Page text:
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UVA Fourth-Year Student Named a Marshall Scholar - NBC29 WVIR Charlottesville, VA News, Sports and Weather

UVA Fourth-Year Student Named a Marshall Scholar

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University of Virginia
Press Release

Hillary Hurd, a fourth-year student at the University of Virginia, has been named a 2013 Marshall Scholar by the Marshall Aid Commemoration Commission.

Hurd, 21, will pursue a master's degree in international relations at Cambridge University and peace and conflict studies at the University of St. Andrews in Fife, Scotland.

Each year, hundreds of America's brightest students compete for the awards given by the Marshall Scholarship Committee. The scholarship funds two years of study at any university in the United Kingdom, and is valued at $35,000 a year.

Hurd, who is double-majoring in Russian and East European studies and the politics honors program in the College of Arts & Sciences, said she feels honored and grateful to be selected.

"To live and breathe in one of the world's oldest, most revered universities is such a dream," she said. "I cherish being a student, and I'm relieved to know that I'll have least two, and possibly more, years to refine my understanding of international law and politics and to learn from a new family of Marshall Scholars."

Hurd, of Richmond, is the daughter of William Hurd and Reta Hurd. She is the non-voting student representative to the University's Board of Visitors and editor-in-chief of the Wilson Journal of International Affairs. She is a Jefferson Scholar and an Echols Scholar. She is also lead fellow of the Public Service Fellows, a group of Jefferson Scholars responsible for fostering civic engagement around Grounds through organizing seminars, lectures and initiatives.

She was a member of the University Judiciary Committee, founder of the "Breakfast Club," a twice-monthly roundtable discussion of short fiction with professors and students at The Fralin Museum of Art at U.Va., and an organizer of the Charlottesville Refugee Dinner, a fundraiser to raise awareness of refugees at the University and surrounding Charlottesville community. 

A Lawn resident, Hurd is also a member of the Raven Society and an Alternative Spring Break site leader.

"This is a great honor and opportunity for Hillary, and very exciting for the University," said Lucy Russell, director of U.Va.'s Center for Undergraduate Excellence. "Hillary combines a passion for international politics with an extraordinary facility for languages and a belief in the power of diplomacy. She proposes to take full advantage of this extraordinary opportunity by studying in two different programs in the United Kingdom."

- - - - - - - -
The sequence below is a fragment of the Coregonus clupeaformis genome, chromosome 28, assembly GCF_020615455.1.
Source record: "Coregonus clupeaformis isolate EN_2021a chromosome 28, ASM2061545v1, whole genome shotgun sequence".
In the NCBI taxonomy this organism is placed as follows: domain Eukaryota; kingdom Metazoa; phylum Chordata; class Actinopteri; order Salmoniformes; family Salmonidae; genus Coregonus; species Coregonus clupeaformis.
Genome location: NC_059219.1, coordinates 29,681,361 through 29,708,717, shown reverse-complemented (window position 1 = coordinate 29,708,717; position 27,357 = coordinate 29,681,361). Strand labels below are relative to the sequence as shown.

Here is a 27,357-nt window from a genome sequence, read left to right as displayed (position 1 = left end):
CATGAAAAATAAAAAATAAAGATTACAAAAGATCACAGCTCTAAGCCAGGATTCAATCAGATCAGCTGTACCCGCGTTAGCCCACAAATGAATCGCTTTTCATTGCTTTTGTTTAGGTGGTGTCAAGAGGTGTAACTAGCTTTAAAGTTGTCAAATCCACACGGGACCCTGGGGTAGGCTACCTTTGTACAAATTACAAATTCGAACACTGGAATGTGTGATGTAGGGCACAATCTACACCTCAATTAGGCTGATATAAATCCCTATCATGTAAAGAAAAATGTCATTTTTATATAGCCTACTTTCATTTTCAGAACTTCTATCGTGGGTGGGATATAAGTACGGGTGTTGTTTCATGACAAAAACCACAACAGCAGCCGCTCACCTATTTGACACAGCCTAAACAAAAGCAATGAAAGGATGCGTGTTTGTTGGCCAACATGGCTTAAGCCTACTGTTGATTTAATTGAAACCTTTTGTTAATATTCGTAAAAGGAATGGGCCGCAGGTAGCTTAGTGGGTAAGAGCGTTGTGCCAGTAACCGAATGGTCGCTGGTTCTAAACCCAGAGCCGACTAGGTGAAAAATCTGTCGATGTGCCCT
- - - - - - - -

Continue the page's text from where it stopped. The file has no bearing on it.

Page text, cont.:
George Klosko, Henry and Grace Doherty Professor of Politics, praised Hurd for her acuity, intellect and tenacity. He cited her participation in his politics honors class.

Hurd "likes to argue, showed a passionate interest in the material, and also had completely original things to say about almost all of the texts, which I also generally disagreed with," Klosko said. "She has a mind of her own, is not bashful about expressing her ideas, and not only argued with me and the other students in class throughout the semester, but frequently sought me out in my office to continue the discussions. Hillary has risen to the top in every organization in which she has participated and will obviously go far."

John Owen, a professor of politics and editor-in-chief of Security Studies, said he was not surprised with Hurd's selection.

"She is a superb student," Owen said. "Hers is the sort of mind that can find the nub of an argument quickly, yet also navigates through complexity. She does not shrink from risk, either intellectual or political. Hillary is a skilled diplomat, but not simply the kind who locates the least common denominator; instead she pushes herself and those around her to think of new and better ideas. Her willingness to take risks and her diplomatic talents suit her exceedingly well to study post-conflict diplomacy in Cambridge."

The Marshall Scholarship was created in 1953 by the British Parliament and is funded by the British government in honor of U.S. General George C. Marshall, who crafted the plan to rebuild Europe after World War II. About 1,500 American men and women have studied in more than 44 different universities in England, Scotland, Wales and Northern Ireland. Marshall alumni include a Supreme Court justice, members of Congress, members of the U.S. President's Cabinet, Pulitzer Prize winners and leaders in journalism, academia, business, entertainment, sports, the military, science, engineering and law.

For information on the Marshall Scholarship, click here.

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